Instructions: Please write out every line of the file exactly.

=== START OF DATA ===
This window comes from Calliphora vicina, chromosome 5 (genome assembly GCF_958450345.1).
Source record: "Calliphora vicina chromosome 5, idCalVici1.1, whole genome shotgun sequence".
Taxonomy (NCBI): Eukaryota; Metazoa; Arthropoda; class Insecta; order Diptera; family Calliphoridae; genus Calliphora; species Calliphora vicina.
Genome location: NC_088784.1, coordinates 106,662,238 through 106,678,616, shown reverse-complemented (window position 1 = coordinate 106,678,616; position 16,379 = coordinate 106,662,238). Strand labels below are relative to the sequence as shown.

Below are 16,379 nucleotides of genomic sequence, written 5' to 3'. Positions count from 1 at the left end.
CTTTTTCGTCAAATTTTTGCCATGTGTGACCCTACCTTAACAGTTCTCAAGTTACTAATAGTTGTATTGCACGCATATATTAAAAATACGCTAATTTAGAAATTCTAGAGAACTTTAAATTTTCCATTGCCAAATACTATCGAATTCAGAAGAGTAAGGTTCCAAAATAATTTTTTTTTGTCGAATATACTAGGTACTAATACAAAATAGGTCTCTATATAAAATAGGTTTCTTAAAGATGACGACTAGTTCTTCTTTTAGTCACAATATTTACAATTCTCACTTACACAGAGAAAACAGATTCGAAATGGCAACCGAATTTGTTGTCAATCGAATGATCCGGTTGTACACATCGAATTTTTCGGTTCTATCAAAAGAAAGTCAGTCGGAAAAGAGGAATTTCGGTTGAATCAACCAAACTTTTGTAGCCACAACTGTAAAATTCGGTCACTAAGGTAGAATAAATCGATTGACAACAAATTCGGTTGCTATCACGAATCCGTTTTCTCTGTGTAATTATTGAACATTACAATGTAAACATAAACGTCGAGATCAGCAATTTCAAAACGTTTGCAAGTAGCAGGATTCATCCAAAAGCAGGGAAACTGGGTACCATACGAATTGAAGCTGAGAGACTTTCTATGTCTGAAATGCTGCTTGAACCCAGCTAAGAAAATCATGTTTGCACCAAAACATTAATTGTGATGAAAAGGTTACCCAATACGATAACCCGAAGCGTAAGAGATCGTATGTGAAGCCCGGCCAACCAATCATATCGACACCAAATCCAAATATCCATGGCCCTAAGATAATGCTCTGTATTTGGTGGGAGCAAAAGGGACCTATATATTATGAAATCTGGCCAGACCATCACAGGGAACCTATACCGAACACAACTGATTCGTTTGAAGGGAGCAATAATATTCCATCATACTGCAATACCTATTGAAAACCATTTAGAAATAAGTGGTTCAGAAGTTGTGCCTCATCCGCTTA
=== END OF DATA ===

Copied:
This window comes from Calliphora vicina, chromosome 5 (genome assembly GCF_958450345.1).
Source record: "Calliphora vicina chromosome 5, idCalVici1.1, whole genome shotgun sequence".
Taxonomy (NCBI): Eukaryota; Metazoa; Arthropoda; class Insecta; order Diptera; family Calliphoridae; genus Calliphora; species Calliphora vicina.
Genome location: NC_088784.1, coordinates 106,662,238 through 106,678,616, shown reverse-complemented (window position 1 = coordinate 106,678,616; position 16,379 = coordinate 106,662,238). Strand labels below are relative to the sequence as shown.

Below are 16,379 nucleotides of genomic sequence, written 5' to 3'. Positions count from 1 at the left end.
CTTTTTCGTCAAATTTTTGCCATGTGTGACCCTACCTTAACAGTTCTCAAGTTACTAATAGTTGTATTGCACGCATATATTAAAAATACGCTAATTTAGAAATTCTAGAGAACTTTAAATTTTCCATTGCCAAATACTATCGAATTCAGAAGAGTAAGGTTCCAAAATAATTTTTTTTTGTCGAATATACTAGGTACTAATACAAAATAGGTCTCTATATAAAATAGGTTTCTTAAAGATGACGACTAGTTCTTCTTTTAGTCACAATATTTACAATTCTCACTTACACAGAGAAAACAGATTCGAAATGGCAACCGAATTTGTTGTCAATCGAATGATCCGGTTGTACACATCGAATTTTTCGGTTCTATCAAAAGAAAGTCAGTCGGAAAAGAGGAATTTCGGTTGAATCAACCAAACTTTTGTAGCCACAACTGTAAAATTCGGTCACTAAGGTAGAATAAATCGATTGACAACAAATTCGGTTGCTATCACGAATCCGTTTTCTCTGTGTAATTATTGAACATTACAATGTAAACATAAACGTCGAGATCAGCAATTTCAAAACGTTTGCAAGTAGCAGGATTCATCCAAAAGCAGGGAAACTGGGTACCATACGAATTGAAGCTGAGAGACTTTCTATGTCTGAAATGCTGCTTGAACCCAGCTAAGAAAATCATGTTTGCACCAAAACATTAATTGTGATGAAAAGGTTACCCAATACGATAACCCGAAGCGTAAGAGATCGTATGTGAAGCCCGGCCAACCAATCATATCGACACCAAATCCAAATATCCATGGCCCTAAGATAATGCTCTGTATTTGGTGGGAGCAAAAGGGACCTATATATTATGAAATCTGGCCAGACCATCACAGGGAACCTATACCGAACACAACTGATTCGTTTGAAGGGAGCAATAATATTCCATCATACTGCAATACCTATTGAAAACCATTTAGAAATAAGTGGTTCAGAAGTTGTGCCTCATCCGCTTA